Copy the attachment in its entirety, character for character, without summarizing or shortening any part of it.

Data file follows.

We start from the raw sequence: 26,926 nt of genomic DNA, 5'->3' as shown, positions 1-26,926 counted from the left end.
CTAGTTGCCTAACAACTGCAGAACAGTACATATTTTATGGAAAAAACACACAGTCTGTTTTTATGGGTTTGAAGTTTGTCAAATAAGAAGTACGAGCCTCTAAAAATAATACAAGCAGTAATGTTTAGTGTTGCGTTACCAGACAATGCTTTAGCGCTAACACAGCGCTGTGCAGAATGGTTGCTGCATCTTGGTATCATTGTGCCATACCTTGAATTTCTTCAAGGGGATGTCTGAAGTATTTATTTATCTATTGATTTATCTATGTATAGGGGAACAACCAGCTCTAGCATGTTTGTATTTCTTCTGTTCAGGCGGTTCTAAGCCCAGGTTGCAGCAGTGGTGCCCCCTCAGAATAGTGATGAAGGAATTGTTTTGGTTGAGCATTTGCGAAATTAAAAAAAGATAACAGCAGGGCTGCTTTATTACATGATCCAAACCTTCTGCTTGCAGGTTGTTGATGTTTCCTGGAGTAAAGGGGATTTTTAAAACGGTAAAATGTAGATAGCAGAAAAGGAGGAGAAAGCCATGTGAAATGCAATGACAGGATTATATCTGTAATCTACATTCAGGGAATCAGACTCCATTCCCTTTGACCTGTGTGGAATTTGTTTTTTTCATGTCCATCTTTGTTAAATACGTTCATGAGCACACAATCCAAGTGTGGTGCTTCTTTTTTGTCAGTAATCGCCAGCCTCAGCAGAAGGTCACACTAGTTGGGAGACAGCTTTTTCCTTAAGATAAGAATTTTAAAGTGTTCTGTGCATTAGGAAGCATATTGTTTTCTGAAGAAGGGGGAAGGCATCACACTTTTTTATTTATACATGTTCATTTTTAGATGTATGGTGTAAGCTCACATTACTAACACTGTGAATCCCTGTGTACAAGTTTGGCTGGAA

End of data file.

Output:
We start from the raw sequence: 26,926 nt of genomic DNA, 5'->3' as shown, positions 1-26,926 counted from the left end.
CTAGTTGCCTAACAACTGCAGAACAGTACATATTTTATGGAAAAAACACACAGTCTGTTTTTATGGGTTTGAAGTTTGTCAAATAAGAAGTACGAGCCTCTAAAAATAATACAAGCAGTAATGTTTAGTGTTGCGTTACCAGACAATGCTTTAGCGCTAACACAGCGCTGTGCAGAATGGTTGCTGCATCTTGGTATCATTGTGCCATACCTTGAATTTCTTCAAGGGGATGTCTGAAGTATTTATTTATCTATTGATTTATCTATGTATAGGGGAACAACCAGCTCTAGCATGTTTGTATTTCTTCTGTTCAGGCGGTTCTAAGCCCAGGTTGCAGCAGTGGTGCCCCCTCAGAATAGTGATGAAGGAATTGTTTTGGTTGAGCATTTGCGAAATTAAAAAAAGATAACAGCAGGGCTGCTTTATTACATGATCCAAACCTTCTGCTTGCAGGTTGTTGATGTTTCCTGGAGTAAAGGGGATTTTTAAAACGGTAAAATGTAGATAGCAGAAAAGGAGGAGAAAGCCATGTGAAATGCAATGACAGGATTATATCTGTAATCTACATTCAGGGAATCAGACTCCATTCCCTTTGACCTGTGTGGAATTTGTTTTTTTCATGTCCATCTTTGTTAAATACGTTCATGAGCACACAATCCAAGTGTGGTGCTTCTTTTTTGTCAGTAATCGCCAGCCTCAGCAGAAGGTCACACTAGTTGGGAGACAGCTTTTTCCTTAAGATAAGAATTTTAAAGTGTTCTGTGCATTAGGAAGCATATTGTTTTCTGAAGAAGGGGGAAGGCATCACACTTTTTTATTTATACATGTTCATTTTTAGATGTATGGTGTAAGCTCACATTACTAACACTGTGAATCCCTGTGTACAAGTTTGGCTGGAA